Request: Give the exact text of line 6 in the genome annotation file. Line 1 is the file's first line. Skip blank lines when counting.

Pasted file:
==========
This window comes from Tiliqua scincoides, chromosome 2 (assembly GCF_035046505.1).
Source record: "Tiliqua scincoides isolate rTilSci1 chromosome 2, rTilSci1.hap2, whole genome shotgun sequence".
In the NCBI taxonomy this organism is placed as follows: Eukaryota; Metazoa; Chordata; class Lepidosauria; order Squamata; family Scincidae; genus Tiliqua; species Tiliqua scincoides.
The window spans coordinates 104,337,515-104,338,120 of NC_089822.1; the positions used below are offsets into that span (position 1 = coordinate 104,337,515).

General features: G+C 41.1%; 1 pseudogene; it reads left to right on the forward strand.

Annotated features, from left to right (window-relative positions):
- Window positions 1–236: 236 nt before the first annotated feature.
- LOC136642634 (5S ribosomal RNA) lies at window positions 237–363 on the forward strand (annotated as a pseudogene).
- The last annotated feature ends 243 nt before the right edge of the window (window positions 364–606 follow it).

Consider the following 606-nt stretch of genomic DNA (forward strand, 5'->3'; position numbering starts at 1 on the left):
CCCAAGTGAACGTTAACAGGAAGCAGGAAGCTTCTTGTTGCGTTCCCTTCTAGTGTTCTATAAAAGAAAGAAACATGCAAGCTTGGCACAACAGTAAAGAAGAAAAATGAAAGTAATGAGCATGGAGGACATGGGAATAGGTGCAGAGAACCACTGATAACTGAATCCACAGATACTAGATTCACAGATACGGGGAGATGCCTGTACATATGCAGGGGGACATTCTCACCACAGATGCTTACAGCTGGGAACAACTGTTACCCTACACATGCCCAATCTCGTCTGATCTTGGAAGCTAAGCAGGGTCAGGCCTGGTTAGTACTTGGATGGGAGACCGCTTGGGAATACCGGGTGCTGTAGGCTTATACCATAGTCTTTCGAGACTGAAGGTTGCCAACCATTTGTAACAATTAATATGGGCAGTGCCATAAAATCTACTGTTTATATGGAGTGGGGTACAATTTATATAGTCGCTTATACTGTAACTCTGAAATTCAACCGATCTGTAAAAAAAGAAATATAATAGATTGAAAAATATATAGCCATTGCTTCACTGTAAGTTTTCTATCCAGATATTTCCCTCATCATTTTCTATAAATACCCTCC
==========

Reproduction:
Annotated features, from left to right (window-relative positions):